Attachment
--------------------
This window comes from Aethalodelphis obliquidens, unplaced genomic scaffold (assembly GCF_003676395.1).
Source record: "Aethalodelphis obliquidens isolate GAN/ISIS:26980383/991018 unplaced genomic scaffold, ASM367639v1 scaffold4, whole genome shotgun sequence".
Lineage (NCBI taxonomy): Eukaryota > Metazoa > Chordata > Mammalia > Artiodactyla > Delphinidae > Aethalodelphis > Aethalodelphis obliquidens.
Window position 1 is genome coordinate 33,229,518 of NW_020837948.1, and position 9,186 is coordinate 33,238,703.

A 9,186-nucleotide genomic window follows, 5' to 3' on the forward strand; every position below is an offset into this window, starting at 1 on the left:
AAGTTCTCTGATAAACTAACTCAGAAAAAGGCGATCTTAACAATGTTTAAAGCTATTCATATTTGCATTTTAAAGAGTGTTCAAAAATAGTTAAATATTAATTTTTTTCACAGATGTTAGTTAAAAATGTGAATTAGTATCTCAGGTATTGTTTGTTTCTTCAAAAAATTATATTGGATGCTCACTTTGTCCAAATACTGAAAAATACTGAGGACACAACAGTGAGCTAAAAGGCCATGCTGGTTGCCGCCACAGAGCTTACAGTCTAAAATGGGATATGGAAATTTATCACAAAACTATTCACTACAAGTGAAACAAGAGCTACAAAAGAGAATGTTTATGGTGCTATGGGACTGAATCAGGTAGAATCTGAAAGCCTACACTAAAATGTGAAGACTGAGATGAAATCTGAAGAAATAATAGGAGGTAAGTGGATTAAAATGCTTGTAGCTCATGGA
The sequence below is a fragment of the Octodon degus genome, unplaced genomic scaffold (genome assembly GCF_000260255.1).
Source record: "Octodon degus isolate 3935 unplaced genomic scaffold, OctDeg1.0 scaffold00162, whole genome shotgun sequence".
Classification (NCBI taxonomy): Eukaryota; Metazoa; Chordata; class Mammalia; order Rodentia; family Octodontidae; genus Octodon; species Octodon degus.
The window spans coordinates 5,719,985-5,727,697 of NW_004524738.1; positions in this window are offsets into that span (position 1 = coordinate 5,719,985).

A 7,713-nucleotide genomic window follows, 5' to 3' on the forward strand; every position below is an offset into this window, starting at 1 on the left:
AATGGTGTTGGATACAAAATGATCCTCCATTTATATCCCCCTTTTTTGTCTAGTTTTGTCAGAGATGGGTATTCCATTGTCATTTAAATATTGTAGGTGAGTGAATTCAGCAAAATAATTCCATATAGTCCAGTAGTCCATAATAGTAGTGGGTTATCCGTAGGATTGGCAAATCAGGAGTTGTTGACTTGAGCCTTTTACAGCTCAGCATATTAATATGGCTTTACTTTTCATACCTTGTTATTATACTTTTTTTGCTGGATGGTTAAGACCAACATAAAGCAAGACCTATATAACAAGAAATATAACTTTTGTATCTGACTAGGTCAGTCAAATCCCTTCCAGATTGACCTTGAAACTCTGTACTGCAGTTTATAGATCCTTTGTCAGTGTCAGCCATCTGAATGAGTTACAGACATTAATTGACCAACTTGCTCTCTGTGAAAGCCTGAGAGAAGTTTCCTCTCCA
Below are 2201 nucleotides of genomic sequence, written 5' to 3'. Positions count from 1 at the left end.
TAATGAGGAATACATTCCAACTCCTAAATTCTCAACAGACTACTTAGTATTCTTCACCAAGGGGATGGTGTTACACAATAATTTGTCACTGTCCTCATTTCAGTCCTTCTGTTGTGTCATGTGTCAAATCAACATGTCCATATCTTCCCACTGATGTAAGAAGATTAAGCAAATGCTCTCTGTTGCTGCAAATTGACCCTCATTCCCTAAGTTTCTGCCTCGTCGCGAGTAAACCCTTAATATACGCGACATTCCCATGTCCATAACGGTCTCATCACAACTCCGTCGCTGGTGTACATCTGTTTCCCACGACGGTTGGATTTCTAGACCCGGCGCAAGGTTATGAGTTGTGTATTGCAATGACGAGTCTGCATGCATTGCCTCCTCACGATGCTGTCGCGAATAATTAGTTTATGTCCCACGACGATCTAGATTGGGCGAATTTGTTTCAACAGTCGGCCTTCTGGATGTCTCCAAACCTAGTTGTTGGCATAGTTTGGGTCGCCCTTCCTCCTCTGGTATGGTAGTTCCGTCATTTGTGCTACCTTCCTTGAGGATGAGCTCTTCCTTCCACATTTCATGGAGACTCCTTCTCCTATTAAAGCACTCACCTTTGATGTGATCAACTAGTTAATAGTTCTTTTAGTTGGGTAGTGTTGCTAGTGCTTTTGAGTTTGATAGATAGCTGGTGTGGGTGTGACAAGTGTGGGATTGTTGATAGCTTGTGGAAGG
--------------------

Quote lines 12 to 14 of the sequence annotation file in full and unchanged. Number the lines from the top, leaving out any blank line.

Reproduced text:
AATGGTGTTGGATACAAAATGATCCTCCATTTATATCCCCCTTTTTTGTCTAGTTTTGTCAGAGATGGGTATTCCATTGTCATTTAAATATTGTAGGTGAGTGAATTCAGCAAAATAATTCCATATAGTCCAGTAGTCCATAATAGTAGTGGGTTATCCGTAGGATTGGCAAATCAGGAGTTGTTGACTTGAGCCTTTTACAGCTCAGCATATTAATATGGCTTTACTTTTCATACCTTGTTATTATACTTTTTTTGCTGGATGGTTAAGACCAACATAAAGCAAGACCTATATAACAAGAAATATAACTTTTGTATCTGACTAGGTCAGTCAAATCCCTTCCAGATTGACCTTGAAACTCTGTACTGCAGTTTATAGATCCTTTGTCAGTGTCAGCCATCTGAATGAGTTACAGACATTAATTGACCAACTTGCTCTCTGTGAAAGCCTGAGAGAAGTTTCCTCTCCA
Below are 2201 nucleotides of genomic sequence, written 5' to 3'. Positions count from 1 at the left end.
TAATGAGGAATACATTCCAACTCCTAAATTCTCAACAGACTACTTAGTATTCTTCACCAAGGGGATGGTGTTACACAATAATTTGTCACTGTCCTCATTTCAGTCCTTCTGTTGTGTCATGTGTCAAATCAACATGTCCATATCTTCCCACTGATGTAAGAAGATTAAGCAAATGCTCTCTGTTGCTGCAAATTGACCCTCATTCCCTAAGTTTCTGCCTCGTCGCGAGTAAACCCTTAATATACGCGACATTCCCATGTCCATAACGGTCTCATCACAACTCCGTCGCTGGTGTACATCTGTTTCCCACGACGGTTGGATTTCTAGACCCGGCGCAAGGTTATGAGTTGTGTATTGCAATGACGAGTCTGCATGCATTGCCTCCTCACGATGCTGTCGCGAATAATTAGTTTATGTCCCACGACGATCTAGATTGGGCGAATTTGTTTCAACAGTCGGCCTTCTGGATGTCTCCAAACCTAGTTGTTGGCATAGTTTGGGTCGCCCTTCCTCCTCTGGTATGGTAGTTCCGTCATTTGTGCTACCTTCCTTGAGGATGAGCTCTTCCTTCCACATTTCATGGAGACTCCTTCTCCTATTAAAGCACTCACCTTTGATGTGATCAACTAGTTAATAGTTCTTTTAGTTGGGTAGTGTTGCTAGTGCTTTTGAGTTTGATAGATAGCTGGTGTGGGTGTGACAAGTGTGGGATTGTTGATAGCTTGTGGAAGG